Sunday, June 25, 2006
Whether you are giving a formal presentation, making a pitch to a client, being asked by your boss for an opinion, or responding to a prospective employer's questions, your public speaking skills say a lot about you. If your skills are poor, it is the equivalent of smiling with spinach between your teeth or walking around town with your fly down.
Here are seven steps on how to improve your speaking skills.
2. Know the audience
3. Know the room
4. Realize that people want you to succeed – you don’t have to be perfect.
5. Don’t apologize
6. Concentrate on the message – give them something of value
7. Gain experience
I'll be going into more detail on this at Talking in Circles Toastmaster club meeting on August 15. Come visit.
Thursday, June 22, 2006
Economics is a better guide to press interest than human suffering
Politics determines the timing, level of interest and story angle, not the humanitarian issues
Me, me, me - in other words, how it affects the individual/national interest determines coverage.
What's the take away? Look for the economic, political, and local impact in your story.
The strongest brands are defined by their ownership of one thought; the
very strongest by one word. The nature of this thought or word predetermines the
breadth of the brand’s activities.
The proliferation of channels in the digital age presents another challenge.
It requires a new business model for marketing which is more appropriate for the
digital age, in which companies compete to build one word equity for their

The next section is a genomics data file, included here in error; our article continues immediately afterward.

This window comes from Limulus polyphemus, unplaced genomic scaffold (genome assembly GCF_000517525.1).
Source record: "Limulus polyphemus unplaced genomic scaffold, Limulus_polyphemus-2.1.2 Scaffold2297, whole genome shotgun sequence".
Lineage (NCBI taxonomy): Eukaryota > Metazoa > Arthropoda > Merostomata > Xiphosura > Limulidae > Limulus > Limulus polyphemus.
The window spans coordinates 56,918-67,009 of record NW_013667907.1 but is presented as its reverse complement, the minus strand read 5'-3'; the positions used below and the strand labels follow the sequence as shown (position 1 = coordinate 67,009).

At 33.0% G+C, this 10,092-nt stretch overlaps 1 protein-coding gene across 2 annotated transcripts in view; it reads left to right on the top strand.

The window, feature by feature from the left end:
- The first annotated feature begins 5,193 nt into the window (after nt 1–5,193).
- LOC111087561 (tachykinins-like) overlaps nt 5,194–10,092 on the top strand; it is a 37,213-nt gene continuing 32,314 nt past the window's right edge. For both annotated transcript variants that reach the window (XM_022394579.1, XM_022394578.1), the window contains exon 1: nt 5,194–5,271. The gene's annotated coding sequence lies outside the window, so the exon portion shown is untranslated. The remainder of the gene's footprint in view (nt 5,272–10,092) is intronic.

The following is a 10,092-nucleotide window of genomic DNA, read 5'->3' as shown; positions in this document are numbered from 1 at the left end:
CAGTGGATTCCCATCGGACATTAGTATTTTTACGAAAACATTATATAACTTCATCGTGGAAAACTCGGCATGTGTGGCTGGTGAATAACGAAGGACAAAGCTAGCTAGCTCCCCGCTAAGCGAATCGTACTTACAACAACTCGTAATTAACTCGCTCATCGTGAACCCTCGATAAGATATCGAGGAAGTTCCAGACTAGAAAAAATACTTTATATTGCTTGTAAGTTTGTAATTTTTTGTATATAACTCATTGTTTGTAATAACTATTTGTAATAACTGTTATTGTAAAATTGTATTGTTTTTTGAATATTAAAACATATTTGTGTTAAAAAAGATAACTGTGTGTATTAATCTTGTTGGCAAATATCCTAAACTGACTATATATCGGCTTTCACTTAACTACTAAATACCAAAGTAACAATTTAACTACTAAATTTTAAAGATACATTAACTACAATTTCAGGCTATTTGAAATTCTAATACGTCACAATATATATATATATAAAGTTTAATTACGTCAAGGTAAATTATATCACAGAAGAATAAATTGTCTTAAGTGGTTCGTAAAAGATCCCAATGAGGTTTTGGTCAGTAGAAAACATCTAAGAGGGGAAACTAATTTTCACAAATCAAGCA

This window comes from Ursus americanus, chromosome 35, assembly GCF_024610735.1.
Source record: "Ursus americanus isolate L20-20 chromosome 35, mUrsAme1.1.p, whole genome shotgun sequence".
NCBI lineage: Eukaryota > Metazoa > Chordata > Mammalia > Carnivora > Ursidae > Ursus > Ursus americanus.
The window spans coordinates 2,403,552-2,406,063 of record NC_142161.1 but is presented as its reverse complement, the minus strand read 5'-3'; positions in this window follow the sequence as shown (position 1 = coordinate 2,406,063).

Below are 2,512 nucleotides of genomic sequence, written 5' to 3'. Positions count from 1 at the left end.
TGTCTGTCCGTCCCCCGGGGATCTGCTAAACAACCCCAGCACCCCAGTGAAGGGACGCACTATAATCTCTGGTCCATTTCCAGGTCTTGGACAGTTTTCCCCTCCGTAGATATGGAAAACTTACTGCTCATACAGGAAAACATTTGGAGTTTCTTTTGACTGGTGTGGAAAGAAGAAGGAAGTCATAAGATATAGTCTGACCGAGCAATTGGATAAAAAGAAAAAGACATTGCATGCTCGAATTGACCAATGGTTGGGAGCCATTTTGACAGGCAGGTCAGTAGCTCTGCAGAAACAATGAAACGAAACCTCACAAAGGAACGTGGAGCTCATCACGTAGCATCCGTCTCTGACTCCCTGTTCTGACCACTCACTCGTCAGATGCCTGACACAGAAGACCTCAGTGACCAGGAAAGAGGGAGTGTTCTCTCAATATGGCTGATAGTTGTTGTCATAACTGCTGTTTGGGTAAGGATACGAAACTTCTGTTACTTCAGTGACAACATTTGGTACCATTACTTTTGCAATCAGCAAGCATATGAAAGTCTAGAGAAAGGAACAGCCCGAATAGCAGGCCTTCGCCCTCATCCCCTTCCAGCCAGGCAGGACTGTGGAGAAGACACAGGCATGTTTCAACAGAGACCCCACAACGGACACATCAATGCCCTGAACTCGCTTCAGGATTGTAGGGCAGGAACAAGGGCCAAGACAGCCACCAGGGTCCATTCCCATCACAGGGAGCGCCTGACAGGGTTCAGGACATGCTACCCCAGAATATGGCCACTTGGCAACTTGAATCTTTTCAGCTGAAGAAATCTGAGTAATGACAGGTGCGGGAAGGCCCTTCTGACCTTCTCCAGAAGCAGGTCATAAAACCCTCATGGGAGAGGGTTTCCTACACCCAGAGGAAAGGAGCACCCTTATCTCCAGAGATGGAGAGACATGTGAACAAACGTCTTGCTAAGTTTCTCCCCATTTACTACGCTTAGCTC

brands, the global ownership of one word.
In this new business model
companies aim to define in one word, the characteristic, the particular value,
the emotion, the performance, the one word they most want instantly associated
with their brand around the world. And then own it.
That is one word equity.
It’s the modern equivalent of having the best site on the high street. Except
the location is in the mind.
What's your word?
Friday, June 16, 2006
For some environmentalists, this type of partnership may look like a sell out. From another perspective, it is a creative way to get your message across and to partner with an organization that may share your view of the world. This campaign is distinctive--a winner for both parties.
Monday, June 05, 2006
In a break-out session, I talked with Lawrence MacDonald of the Center for Global Development. He agrees that blogs can serve an organization by driving opinion and helping to attract reporters. The blogs of the Center for Global Development add value by commenting on news sources that many of its stakeholders would like to read, such as the FT, but don’t have the time.